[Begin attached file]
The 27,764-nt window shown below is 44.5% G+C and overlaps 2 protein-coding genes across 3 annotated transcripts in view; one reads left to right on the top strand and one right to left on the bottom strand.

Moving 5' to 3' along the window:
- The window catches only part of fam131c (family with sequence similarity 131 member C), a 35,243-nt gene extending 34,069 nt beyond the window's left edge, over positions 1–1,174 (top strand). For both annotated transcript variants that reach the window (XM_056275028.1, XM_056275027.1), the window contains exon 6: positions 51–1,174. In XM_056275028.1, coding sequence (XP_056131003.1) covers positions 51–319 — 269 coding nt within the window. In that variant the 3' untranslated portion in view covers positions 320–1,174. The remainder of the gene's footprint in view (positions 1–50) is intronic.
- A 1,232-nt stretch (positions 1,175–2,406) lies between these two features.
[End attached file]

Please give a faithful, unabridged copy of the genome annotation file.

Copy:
The 27,764-nt window shown below is 44.5% G+C and overlaps 2 protein-coding genes across 3 annotated transcripts in view; one reads left to right on the top strand and one right to left on the bottom strand.

Moving 5' to 3' along the window:
- The window catches only part of fam131c (family with sequence similarity 131 member C), a 35,243-nt gene extending 34,069 nt beyond the window's left edge, over positions 1–1,174 (top strand). For both annotated transcript variants that reach the window (XM_056275028.1, XM_056275027.1), the window contains exon 6: positions 51–1,174. In XM_056275028.1, coding sequence (XP_056131003.1) covers positions 51–319 — 269 coding nt within the window. In that variant the 3' untranslated portion in view covers positions 320–1,174. The remainder of the gene's footprint in view (positions 1–50) is intronic.
- A 1,232-nt stretch (positions 1,175–2,406) lies between these two features.